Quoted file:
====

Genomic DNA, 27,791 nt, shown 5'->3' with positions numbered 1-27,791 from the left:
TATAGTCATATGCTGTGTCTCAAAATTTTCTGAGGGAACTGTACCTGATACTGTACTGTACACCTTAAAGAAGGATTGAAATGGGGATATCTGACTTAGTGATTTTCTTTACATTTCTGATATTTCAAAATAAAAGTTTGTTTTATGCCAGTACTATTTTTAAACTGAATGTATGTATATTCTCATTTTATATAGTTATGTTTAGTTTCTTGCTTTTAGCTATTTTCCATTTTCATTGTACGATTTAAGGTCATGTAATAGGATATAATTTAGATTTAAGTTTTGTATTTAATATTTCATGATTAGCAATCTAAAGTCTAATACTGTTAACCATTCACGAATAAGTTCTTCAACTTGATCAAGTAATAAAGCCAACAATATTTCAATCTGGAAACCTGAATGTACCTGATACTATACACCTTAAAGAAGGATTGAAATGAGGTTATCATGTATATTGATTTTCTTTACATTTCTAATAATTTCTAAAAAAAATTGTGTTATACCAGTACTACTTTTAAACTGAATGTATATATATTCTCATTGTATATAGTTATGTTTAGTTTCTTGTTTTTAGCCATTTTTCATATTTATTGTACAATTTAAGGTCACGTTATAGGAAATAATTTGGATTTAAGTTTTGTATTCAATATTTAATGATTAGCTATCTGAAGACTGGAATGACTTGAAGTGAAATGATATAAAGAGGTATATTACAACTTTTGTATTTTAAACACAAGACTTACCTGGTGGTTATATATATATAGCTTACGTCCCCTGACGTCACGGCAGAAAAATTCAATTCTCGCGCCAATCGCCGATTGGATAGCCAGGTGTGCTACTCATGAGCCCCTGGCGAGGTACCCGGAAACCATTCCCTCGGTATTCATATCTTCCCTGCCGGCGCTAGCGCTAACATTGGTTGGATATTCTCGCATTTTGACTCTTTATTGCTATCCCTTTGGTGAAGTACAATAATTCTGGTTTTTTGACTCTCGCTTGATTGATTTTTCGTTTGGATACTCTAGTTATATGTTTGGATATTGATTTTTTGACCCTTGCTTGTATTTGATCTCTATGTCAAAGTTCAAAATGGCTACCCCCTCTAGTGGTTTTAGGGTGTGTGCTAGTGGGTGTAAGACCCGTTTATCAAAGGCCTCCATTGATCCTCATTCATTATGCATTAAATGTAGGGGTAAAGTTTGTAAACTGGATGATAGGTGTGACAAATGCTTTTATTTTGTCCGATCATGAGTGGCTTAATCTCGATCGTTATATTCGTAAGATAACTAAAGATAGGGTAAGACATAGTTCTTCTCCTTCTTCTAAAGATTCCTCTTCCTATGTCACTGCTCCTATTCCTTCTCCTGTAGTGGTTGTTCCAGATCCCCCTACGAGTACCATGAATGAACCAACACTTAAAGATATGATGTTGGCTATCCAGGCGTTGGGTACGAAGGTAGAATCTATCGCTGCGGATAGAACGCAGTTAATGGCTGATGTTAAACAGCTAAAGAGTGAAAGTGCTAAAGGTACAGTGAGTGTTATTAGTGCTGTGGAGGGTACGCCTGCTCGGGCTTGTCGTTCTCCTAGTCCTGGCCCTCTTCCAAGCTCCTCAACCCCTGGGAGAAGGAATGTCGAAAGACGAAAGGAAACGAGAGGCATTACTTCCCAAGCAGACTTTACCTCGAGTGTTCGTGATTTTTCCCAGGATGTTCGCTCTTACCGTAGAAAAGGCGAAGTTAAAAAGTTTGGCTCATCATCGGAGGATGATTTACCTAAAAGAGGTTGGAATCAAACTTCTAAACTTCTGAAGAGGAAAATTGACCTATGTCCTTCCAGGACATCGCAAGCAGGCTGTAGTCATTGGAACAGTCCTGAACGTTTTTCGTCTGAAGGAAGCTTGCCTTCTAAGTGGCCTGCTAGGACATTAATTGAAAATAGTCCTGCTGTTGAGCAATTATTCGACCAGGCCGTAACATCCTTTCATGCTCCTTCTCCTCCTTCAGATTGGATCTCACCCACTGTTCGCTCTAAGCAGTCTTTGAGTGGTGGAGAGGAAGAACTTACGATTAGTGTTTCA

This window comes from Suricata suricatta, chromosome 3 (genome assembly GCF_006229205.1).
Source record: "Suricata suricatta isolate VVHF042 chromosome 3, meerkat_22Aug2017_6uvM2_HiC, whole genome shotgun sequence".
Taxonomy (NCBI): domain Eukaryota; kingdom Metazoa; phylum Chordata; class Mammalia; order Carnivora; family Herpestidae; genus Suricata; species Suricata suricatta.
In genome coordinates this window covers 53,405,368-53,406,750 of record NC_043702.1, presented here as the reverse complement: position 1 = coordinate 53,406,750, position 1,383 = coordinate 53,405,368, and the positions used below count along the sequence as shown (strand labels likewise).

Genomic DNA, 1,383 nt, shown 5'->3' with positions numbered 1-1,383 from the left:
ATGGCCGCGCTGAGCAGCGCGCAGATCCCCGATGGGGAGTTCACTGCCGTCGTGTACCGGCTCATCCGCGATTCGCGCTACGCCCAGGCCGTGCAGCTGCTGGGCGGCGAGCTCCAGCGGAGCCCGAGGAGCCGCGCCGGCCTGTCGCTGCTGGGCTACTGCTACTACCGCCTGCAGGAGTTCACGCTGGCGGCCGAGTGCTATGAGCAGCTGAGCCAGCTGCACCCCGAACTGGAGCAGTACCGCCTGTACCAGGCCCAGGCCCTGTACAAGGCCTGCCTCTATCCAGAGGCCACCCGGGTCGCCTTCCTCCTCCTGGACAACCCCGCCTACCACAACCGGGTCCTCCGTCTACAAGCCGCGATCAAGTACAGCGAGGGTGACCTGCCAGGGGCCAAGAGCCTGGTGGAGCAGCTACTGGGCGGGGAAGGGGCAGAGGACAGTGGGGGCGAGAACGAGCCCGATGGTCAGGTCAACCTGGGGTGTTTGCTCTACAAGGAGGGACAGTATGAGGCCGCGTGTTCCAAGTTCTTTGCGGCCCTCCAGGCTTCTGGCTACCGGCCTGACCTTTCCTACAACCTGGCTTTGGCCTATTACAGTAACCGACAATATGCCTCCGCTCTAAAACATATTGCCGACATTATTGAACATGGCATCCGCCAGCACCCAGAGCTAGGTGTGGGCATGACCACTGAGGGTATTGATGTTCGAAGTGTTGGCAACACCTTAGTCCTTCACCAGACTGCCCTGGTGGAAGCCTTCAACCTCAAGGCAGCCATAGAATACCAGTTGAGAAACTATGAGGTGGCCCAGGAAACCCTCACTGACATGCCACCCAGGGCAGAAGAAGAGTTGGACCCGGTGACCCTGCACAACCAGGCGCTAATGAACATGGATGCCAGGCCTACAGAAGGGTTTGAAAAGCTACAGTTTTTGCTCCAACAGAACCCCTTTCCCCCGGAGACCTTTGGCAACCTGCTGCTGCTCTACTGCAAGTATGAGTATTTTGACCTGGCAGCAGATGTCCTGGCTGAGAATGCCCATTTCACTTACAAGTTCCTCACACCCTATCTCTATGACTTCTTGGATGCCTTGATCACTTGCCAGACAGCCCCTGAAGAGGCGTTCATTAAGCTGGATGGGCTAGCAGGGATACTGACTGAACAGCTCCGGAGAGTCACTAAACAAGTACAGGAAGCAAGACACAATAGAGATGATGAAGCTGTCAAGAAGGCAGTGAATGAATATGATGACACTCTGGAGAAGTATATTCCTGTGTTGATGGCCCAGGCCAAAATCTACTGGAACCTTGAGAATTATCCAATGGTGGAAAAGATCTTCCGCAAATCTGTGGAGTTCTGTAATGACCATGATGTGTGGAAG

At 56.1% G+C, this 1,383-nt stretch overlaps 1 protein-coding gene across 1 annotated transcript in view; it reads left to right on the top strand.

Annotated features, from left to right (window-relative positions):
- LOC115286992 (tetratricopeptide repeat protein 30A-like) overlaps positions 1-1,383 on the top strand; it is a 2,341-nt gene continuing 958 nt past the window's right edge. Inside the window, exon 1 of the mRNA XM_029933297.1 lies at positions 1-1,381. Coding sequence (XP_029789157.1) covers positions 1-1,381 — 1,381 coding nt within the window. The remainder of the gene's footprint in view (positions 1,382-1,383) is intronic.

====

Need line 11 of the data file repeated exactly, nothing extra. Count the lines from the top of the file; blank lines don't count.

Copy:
- LOC115286992 (tetratricopeptide repeat protein 30A-like) overlaps positions 1-1,383 on the top strand; it is a 2,341-nt gene continuing 958 nt past the window's right edge. Inside the window, exon 1 of the mRNA XM_029933297.1 lies at positions 1-1,381. Coding sequence (XP_029789157.1) covers positions 1-1,381 — 1,381 coding nt within the window. The remainder of the gene's footprint in view (positions 1,382-1,383) is intronic.